“Here, [the sculpture] is very small but it diffuses perfume in the entire space,” stated Vasconcelos.
Flipo stated every chakra corresponded to a sequence of olfactive substances, and that Vasconcelos went for these which can be essentially the most upbeat, after visiting the IFF workplace and reviewing Flipo’s palette of scent notes.
“The [fragrance] formula is not very long – there are 17 ingredients,” she stated, of the recent incense perfume that was created.
Vasconcelos scented every ceramic piece that’s lined with crochet.
“Now, I have the impression that I’m going to put perfume in all the sculptures,” she exclaimed.
When Thalheimer approached Hubert Le Gall for his or her “Profile By” challenge, he considered a topic that had been obsessing him: mythology.
“I liked the idea of a vase, an object which contains the perfume,” stated Le Gall. “I wanted to make the perfume of Dionysus. Dionysus resembles me the most – I speak of loving life, dance, excesses, terrestrial pleasures,” he stated. “I call this ‘The Heart of Dionysus.’”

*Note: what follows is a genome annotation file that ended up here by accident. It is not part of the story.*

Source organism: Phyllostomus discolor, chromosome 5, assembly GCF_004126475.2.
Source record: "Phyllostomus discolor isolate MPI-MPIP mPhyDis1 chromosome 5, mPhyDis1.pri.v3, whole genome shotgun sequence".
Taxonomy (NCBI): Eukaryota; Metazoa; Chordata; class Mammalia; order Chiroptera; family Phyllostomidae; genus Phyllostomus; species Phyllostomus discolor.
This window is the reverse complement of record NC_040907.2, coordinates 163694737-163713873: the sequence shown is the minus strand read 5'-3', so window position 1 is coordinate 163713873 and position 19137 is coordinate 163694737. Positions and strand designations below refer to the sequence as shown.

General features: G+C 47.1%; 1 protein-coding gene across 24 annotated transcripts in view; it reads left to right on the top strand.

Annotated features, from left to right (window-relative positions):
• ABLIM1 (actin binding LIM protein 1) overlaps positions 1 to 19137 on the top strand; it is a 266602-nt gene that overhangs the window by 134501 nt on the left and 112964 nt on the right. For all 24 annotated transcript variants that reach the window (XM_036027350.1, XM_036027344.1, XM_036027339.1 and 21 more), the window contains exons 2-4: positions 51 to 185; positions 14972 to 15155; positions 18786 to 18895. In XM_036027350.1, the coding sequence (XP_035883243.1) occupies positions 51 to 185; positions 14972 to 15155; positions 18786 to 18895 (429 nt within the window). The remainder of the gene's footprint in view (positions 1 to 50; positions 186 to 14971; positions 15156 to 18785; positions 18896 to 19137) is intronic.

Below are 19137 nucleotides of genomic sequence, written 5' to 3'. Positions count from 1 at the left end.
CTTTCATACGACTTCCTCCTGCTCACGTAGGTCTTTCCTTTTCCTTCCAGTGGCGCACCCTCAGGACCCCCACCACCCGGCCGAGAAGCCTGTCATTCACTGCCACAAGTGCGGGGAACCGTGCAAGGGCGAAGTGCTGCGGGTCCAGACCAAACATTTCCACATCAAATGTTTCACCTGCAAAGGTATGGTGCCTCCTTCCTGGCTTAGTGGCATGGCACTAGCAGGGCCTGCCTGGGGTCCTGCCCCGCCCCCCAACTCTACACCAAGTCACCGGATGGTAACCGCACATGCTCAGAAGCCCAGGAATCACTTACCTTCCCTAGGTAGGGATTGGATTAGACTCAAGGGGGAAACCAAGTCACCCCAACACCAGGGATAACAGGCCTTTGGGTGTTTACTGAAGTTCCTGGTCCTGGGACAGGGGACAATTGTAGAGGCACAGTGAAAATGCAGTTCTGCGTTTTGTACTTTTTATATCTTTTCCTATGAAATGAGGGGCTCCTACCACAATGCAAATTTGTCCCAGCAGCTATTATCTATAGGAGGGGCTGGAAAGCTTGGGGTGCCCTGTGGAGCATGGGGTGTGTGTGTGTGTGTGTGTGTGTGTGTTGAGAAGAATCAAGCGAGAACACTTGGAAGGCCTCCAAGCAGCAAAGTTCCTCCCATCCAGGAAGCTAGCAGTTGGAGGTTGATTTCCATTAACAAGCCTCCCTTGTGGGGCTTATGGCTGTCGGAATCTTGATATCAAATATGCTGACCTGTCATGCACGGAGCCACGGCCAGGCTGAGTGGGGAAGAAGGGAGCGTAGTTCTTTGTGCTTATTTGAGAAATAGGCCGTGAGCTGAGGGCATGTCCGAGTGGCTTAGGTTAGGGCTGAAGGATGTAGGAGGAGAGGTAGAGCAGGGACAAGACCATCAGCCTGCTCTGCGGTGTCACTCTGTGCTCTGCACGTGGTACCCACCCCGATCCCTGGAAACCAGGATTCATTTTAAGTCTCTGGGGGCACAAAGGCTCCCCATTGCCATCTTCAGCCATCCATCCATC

The artist gestured to a cracked vase with two branch-like varieties on both facet. Those might be interpreted in some ways – as two aortas leaving a coronary heart, a bull’s head with horns or life’s comedy (the facet sprouting inexperienced bulbs) and tragedy (the facet minimize brief), for example.
Le Gall informed perfumer Jean-Christophe Hérault that he wished a carnal scent.
“I didn’t want something floral, delicate. I wanted something that spoke of all that… of an uninhibited god,” stated Le Gall.